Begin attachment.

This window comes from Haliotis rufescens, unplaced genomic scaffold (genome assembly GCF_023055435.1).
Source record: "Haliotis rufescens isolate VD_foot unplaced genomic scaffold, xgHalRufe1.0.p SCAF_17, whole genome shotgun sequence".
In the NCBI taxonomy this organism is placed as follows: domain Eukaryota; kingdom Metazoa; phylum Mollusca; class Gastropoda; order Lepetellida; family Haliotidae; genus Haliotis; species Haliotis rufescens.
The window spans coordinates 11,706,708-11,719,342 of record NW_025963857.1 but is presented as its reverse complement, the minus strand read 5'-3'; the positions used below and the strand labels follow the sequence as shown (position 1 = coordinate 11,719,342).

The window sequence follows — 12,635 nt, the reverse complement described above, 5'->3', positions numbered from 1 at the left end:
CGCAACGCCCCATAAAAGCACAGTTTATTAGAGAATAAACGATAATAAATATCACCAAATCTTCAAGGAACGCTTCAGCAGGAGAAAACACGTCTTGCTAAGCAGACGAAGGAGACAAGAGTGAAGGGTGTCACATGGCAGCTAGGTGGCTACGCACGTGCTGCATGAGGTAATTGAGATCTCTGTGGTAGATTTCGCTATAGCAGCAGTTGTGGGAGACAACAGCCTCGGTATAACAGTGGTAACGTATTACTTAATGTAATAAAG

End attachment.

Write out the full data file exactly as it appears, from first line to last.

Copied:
This window comes from Haliotis rufescens, unplaced genomic scaffold (genome assembly GCF_023055435.1).
Source record: "Haliotis rufescens isolate VD_foot unplaced genomic scaffold, xgHalRufe1.0.p SCAF_17, whole genome shotgun sequence".
In the NCBI taxonomy this organism is placed as follows: domain Eukaryota; kingdom Metazoa; phylum Mollusca; class Gastropoda; order Lepetellida; family Haliotidae; genus Haliotis; species Haliotis rufescens.
The window spans coordinates 11,706,708-11,719,342 of record NW_025963857.1 but is presented as its reverse complement, the minus strand read 5'-3'; the positions used below and the strand labels follow the sequence as shown (position 1 = coordinate 11,719,342).

The window sequence follows — 12,635 nt, the reverse complement described above, 5'->3', positions numbered from 1 at the left end:
CGCAACGCCCCATAAAAGCACAGTTTATTAGAGAATAAACGATAATAAATATCACCAAATCTTCAAGGAACGCTTCAGCAGGAGAAAACACGTCTTGCTAAGCAGACGAAGGAGACAAGAGTGAAGGGTGTCACATGGCAGCTAGGTGGCTACGCACGTGCTGCATGAGGTAATTGAGATCTCTGTGGTAGATTTCGCTATAGCAGCAGTTGTGGGAGACAACAGCCTCGGTATAACAGTGGTAACGTATTACTTAATGTAATAAAG